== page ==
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Tuesday, 15 November 2016 18:45

Trademarking and Protecting Marijuana

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Last week marked the tipping point for marijuana legalization in the US. Recreational use is now legal in California, as well as Maine, Nevada, and Massachusetts. Medical use was also approved in historically resistant states including North Dakota, Montana, Arkansas, and Florida. The national cannabis industry as now tripled in size, primarily attributed to California's recent legalization, which could exceed the size of its famed wine businesses, with the market projected to grow to $22 billion in four years, from $7 billion this year in 2016. However, conflicts with federal law still exist, including the ability to protect marijuana branding.

Generally, there are three levels of protection when it comes to protecting the branding or source identifier of a product or service: (1) federal trademark registration; (2) state trademark registration; and (3) common law protection.

1. Federal Trademark Registration

A federal registration provides the strongest and most comprehensive brand protection. However, one requirement for registration of a federal trademark is that the claimed good or service must be in actual and legal use in commerce. Therefore, the USPTO has continuously refused to register marks for use on marijuana, as it remains a Class I drug under the Controlled Substances Act (CSA). Under the CSA, it is unlawful to sell, offer for sale, or transport in interstate commerce any drugs, or drug paraphernalia (defined as any equipment primarily intended or designed for use in ingesting, inhaling, or otherwise introducing into the human body a controlled substance). Two recent TTAB decisions reaffirmed this position, including In re Morgan Brown (TTAB, July 14, 2016) which refused registration for retail services providing marijuana, as well as In re JJ206, LLC, dba JuJu Joints (TTAB, October 27, 2016) which refused registration for marijuana vaporizers.

2. State Trademark Registration 

A state registration is geographically limited to the state of registration; however, because marijuana remains illegal under the CSA, the current best practice may be to file for state protection for the cannabis itself and directly related products or services, in combination with federal protection relating to ancillary (and legal) goods and services. However, while this may work in most states, including Washington, Oregon, and Colorado; California is unique in that it mirrors the federal system. Namely, Cal. Business Code Sec. 14274 provides --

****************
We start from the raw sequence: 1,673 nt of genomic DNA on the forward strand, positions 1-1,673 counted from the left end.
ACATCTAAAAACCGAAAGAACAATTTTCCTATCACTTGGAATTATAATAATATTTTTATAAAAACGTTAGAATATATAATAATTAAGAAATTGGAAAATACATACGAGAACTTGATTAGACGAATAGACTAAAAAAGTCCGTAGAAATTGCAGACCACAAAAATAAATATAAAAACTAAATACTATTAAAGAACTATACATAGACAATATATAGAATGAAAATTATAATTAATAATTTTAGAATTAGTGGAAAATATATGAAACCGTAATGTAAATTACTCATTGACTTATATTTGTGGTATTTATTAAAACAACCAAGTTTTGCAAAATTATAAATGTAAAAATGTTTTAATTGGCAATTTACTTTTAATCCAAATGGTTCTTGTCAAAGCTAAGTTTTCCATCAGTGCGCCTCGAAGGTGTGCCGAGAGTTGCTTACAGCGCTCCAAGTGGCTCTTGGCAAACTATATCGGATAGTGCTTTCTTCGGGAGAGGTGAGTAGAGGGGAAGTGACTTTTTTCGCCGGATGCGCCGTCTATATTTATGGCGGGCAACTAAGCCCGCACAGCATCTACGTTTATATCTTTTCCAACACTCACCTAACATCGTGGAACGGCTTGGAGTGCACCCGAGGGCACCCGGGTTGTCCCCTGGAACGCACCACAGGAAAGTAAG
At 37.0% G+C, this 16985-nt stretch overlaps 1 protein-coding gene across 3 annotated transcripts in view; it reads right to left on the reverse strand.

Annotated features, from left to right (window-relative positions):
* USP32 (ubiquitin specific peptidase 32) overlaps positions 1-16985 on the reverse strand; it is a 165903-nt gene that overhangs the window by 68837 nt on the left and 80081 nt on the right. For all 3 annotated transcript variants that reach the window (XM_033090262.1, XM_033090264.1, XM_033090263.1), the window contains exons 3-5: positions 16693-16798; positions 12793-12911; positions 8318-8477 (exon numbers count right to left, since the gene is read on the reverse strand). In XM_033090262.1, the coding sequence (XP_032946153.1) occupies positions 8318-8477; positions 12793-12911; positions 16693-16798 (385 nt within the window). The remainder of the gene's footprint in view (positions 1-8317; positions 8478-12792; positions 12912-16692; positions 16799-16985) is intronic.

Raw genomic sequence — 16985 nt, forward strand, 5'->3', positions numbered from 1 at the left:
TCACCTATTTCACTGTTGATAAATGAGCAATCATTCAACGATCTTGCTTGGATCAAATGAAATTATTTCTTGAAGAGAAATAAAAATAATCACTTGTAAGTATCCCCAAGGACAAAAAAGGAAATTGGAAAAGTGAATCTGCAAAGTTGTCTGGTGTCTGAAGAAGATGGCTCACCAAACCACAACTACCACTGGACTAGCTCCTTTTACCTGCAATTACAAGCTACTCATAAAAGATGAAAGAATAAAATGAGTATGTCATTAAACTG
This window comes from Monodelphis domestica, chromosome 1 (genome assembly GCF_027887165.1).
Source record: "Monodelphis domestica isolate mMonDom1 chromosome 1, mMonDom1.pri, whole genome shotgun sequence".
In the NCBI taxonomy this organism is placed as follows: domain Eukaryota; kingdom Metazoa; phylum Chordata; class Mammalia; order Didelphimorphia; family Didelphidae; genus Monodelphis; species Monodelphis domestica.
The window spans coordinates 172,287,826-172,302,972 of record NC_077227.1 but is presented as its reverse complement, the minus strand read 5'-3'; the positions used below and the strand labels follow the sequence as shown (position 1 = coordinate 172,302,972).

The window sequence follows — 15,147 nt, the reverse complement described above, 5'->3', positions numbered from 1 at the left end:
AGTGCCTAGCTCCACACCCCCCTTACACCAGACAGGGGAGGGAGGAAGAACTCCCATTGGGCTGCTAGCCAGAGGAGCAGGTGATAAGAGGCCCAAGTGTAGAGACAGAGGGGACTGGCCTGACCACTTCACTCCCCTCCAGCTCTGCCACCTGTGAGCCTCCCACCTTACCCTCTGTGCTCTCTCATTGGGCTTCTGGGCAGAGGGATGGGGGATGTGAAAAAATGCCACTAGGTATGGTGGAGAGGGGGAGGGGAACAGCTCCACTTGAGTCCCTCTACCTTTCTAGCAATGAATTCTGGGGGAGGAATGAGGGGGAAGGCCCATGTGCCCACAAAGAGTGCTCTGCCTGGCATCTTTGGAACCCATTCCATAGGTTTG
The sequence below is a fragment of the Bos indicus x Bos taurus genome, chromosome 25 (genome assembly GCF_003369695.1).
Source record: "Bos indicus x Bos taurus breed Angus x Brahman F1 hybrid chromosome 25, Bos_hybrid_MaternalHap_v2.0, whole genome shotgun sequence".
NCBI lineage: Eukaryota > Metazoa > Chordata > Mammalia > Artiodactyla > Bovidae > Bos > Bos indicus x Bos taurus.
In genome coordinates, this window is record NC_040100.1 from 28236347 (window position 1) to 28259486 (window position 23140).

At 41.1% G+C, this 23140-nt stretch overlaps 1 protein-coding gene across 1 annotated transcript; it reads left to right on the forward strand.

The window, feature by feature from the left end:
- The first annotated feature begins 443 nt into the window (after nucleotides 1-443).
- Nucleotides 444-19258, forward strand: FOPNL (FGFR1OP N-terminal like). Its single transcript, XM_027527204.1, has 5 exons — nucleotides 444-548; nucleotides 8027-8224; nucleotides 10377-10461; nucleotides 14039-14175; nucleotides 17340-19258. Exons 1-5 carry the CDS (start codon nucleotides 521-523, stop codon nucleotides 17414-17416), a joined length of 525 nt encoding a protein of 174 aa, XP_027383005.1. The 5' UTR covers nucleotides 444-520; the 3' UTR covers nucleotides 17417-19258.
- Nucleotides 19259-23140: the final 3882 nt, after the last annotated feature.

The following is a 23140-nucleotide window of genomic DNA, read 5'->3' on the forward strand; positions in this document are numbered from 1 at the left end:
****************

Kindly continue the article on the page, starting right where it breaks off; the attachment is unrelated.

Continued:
The intent of this chapter is to provide a system of state trademark registration and protection substantially consistent with the federal system of trademark registration and protection under the Trademark Act of 1946 (15 U.S.C. Sec. 1051 et seq.), as amended. To that end, the construction given the federal act should be examined as nonbinding authority for interpreting and construing this chapter.

While nonbinding, the California Secretary of State has generally refused state registrations for cannabis, in order to maintain consistency with the federal office. Whether this position may change after the November 8 vote remains to be seen, but propronents are hopeful.

3. Common Law Rights

Finally, common law trademark protection exists even if a federal or state registration is never filed. However, common law rights are very limited, as it only provides protection within the geographic area of the trademark's use, and would only function if the mark is not confusingly similar and not already in use. Nonetheless, even if registration may not currently be an option, one must be reminded that the first to register does not guarantee priority, as the US follows a first-to-use system. At the very least, it is still wise to suffix brands with the ™ or ℠ symbols in the mean time to provide some notice of potential common law protection.

It may take some time, but cannabis should go the way of speakeasies, something once viewed as wrongful and llegal but later decriminalized and protected. In the interim, budding businesses should employ a variety of federal, state, and common law strategies to protect their branding, and also explore and research other options, such as design and/or utility patent protection, as well as contractual (trade secret) protection, which may potentially cover certain products, services, or valuable information.

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Tony Guo

As a specialized technology counsel, Tony supports his clients in the high tech, creative, and online industries. His primary areas of practice include intellectual property protection, Internet law, and startups. Tony is a USPTO registered patent attorney, as well as a licensed lawyer in California and Florida. He comes from a background involving considerable hardware and software development experience, having worked in both development and IT roles in the tech and finance industries.

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